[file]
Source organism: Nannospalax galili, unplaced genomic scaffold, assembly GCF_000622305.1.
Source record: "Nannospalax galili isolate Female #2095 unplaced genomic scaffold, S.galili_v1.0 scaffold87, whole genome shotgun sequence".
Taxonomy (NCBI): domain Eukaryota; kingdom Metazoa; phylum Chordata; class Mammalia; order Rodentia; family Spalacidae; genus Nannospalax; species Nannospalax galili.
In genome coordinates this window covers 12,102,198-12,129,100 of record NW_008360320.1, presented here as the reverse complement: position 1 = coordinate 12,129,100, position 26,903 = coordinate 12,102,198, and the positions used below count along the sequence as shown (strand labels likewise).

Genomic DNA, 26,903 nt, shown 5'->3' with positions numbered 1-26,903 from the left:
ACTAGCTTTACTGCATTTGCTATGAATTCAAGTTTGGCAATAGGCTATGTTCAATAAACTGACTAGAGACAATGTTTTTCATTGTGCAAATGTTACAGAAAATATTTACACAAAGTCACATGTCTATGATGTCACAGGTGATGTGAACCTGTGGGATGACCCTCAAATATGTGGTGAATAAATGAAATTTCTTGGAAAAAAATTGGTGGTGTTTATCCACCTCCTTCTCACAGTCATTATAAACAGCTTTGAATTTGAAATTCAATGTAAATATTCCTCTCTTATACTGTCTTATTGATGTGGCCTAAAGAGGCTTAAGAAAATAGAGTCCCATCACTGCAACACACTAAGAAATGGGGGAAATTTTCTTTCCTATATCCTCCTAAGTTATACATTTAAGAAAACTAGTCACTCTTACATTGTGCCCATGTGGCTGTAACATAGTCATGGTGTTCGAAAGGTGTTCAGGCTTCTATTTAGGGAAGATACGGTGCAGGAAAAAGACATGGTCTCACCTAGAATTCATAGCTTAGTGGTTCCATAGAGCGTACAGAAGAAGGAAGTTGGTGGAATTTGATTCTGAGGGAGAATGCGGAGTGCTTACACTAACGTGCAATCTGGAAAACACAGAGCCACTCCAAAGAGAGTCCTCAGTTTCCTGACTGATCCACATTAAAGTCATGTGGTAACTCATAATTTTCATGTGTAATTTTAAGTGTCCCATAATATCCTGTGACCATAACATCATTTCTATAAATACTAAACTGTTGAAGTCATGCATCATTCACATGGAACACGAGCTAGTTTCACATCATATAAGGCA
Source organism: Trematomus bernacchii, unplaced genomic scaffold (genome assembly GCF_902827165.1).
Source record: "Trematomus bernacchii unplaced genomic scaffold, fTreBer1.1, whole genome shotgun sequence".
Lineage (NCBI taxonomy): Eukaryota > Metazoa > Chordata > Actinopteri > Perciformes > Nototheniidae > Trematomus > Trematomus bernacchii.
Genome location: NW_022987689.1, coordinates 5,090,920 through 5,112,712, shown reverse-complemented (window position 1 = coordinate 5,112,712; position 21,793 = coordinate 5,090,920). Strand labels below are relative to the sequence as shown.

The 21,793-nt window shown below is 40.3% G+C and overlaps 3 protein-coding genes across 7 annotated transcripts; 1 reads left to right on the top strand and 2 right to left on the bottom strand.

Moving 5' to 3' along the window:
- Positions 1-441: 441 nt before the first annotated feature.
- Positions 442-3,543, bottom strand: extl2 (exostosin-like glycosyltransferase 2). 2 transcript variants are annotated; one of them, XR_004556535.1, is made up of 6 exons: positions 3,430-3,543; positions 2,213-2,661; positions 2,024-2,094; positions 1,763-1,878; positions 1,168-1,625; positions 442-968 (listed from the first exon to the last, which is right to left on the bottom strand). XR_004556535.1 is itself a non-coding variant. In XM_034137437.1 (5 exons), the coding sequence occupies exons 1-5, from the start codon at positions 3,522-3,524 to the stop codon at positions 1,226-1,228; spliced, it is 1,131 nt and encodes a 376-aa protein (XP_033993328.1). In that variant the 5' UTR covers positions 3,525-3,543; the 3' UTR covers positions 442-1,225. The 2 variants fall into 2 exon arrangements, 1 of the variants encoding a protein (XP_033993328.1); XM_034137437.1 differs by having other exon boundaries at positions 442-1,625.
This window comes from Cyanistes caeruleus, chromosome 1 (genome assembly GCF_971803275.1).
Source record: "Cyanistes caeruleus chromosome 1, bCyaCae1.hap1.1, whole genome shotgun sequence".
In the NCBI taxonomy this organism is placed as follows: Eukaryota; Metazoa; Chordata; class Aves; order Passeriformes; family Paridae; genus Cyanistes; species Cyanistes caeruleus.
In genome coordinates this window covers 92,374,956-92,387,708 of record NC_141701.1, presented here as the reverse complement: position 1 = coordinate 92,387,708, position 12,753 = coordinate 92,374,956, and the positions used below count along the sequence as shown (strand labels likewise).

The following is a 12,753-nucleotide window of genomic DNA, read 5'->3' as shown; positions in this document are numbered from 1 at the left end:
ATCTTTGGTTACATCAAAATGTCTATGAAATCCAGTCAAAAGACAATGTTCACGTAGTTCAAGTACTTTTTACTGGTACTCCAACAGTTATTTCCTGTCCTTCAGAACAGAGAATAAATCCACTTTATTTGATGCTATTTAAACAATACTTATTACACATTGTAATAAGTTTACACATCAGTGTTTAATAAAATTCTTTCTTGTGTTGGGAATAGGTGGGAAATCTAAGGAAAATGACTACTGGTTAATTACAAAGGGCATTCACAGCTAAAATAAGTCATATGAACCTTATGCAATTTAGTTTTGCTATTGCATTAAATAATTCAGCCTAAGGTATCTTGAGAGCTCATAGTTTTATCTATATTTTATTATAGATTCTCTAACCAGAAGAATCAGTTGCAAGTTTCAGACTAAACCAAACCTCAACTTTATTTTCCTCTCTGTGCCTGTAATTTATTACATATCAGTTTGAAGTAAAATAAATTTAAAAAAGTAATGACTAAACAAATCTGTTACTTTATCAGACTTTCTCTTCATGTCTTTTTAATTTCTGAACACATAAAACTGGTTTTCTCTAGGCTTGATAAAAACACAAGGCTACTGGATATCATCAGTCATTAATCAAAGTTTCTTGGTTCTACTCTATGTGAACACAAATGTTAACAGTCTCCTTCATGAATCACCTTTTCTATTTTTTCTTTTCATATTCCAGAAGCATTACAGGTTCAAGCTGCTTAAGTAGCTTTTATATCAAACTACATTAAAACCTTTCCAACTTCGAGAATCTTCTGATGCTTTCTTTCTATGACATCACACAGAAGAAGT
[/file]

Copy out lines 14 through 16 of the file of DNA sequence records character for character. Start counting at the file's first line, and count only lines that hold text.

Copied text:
- Positions 442-3,543, bottom strand: extl2 (exostosin-like glycosyltransferase 2). 2 transcript variants are annotated; one of them, XR_004556535.1, is made up of 6 exons: positions 3,430-3,543; positions 2,213-2,661; positions 2,024-2,094; positions 1,763-1,878; positions 1,168-1,625; positions 442-968 (listed from the first exon to the last, which is right to left on the bottom strand). XR_004556535.1 is itself a non-coding variant. In XM_034137437.1 (5 exons), the coding sequence occupies exons 1-5, from the start codon at positions 3,522-3,524 to the stop codon at positions 1,226-1,228; spliced, it is 1,131 nt and encodes a 376-aa protein (XP_033993328.1). In that variant the 5' UTR covers positions 3,525-3,543; the 3' UTR covers positions 442-1,225. The 2 variants fall into 2 exon arrangements, 1 of the variants encoding a protein (XP_033993328.1); XM_034137437.1 differs by having other exon boundaries at positions 442-1,625.
This window comes from Cyanistes caeruleus, chromosome 1 (genome assembly GCF_971803275.1).
Source record: "Cyanistes caeruleus chromosome 1, bCyaCae1.hap1.1, whole genome shotgun sequence".